Ikenna Azuike is a very funny member of the Nigerian diaspora. Azuike’s “What’s Up Africa” video blog has been growing in popularity since its inception in early 2011. Broadcast from the Netherlands, WUA covers what’s hip, outrageous, and politically important in sub-Saharan Africa.
Azuike’s program combines the flashiness of Ray William Johnson’s video blogs and the cheeky satire of The Daily Show, his top two inspirations. Although he speaks about Africa from afar, this bold comedian proves his savvy for policy and African pop culture in every episode. “WUA is not just about pointing out good stuff,” he says. “I use my show to be critical about serious issues, and comedy is undoubtedly a powerful tool to change people’s attitudes.”
Umer Shareef is a Pakistani stand-up comedian as well as a stage, film, and television actor. Shareef rose to fame due to his dynamic stage presence and spirited sense of humor. His stage shows are considered among the most popular in Pakistan.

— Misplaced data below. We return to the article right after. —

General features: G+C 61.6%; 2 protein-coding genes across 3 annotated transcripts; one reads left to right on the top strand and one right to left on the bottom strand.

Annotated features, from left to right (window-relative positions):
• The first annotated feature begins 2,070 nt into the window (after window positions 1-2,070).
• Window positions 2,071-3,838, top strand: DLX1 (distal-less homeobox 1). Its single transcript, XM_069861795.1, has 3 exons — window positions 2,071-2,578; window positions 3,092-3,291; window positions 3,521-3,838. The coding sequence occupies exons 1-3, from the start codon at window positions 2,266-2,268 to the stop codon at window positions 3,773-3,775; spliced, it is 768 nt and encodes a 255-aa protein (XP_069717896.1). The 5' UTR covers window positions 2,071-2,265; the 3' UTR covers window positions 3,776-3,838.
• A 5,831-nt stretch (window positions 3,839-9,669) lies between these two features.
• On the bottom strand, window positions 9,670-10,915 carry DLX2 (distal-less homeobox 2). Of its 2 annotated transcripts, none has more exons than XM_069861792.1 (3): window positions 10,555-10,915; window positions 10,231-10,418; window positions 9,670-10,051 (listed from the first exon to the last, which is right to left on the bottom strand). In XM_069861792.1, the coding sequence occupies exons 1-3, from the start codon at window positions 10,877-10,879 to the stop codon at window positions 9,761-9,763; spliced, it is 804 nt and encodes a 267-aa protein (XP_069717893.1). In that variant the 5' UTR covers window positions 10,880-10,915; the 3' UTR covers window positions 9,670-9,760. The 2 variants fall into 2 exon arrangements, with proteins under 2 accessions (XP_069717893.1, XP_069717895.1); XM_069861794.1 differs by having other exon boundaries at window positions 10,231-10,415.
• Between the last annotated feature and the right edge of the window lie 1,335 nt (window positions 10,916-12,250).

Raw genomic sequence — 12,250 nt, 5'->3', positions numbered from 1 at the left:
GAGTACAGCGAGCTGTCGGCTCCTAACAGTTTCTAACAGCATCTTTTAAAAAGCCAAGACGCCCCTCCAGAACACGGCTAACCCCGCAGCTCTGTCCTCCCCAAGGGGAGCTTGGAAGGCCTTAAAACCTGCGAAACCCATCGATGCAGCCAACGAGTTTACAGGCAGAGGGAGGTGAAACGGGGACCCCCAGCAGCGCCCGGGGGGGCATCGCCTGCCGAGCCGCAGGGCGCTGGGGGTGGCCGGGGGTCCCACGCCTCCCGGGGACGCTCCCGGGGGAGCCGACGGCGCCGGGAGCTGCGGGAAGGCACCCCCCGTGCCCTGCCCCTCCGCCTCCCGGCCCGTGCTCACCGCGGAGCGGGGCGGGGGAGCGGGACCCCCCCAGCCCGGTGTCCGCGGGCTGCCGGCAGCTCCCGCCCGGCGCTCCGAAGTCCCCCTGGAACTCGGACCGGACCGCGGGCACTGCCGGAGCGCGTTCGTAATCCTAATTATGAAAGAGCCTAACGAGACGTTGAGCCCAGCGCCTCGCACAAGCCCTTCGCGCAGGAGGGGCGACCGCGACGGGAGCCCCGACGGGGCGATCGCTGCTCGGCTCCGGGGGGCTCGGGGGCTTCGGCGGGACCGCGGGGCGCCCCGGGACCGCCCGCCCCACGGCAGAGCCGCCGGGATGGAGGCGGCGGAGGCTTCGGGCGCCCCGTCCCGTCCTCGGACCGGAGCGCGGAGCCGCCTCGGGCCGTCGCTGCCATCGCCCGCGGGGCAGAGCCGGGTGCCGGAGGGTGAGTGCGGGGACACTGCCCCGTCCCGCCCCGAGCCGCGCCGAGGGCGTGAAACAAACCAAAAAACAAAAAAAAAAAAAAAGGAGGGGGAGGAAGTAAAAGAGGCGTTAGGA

Shareef is a master of improvisation, to the consternation of many of his directors. But his improv chops have proven useful for hosting his own program, The Shareef Show, where he interviews a variety of celebrity guests from the worlds of film, television, music, fashion, sports, and politics. The Shareef Show stands out not just because of its impressive guests but also for Shareef’s willingness to challenge Pakistan’s rich and famous with the most audacious questions. Shareef does not censor himself and jokes about anything and anyone. Here is one example of an old joke that is considered still hilarious: “Why do women die less? They wear so much make-up that when they take it off at night, the angel of death fails to recognize them.”
Victor Shenderovich has been a thorn in the side of Russian governments going back to the Yeltsin period. From 1994 to 2002, he was the mastermind behind Kukly – or “dolls” – which was the Russian version of the British political satire Spitting Images. In both shows, puppets represented prominent political figures.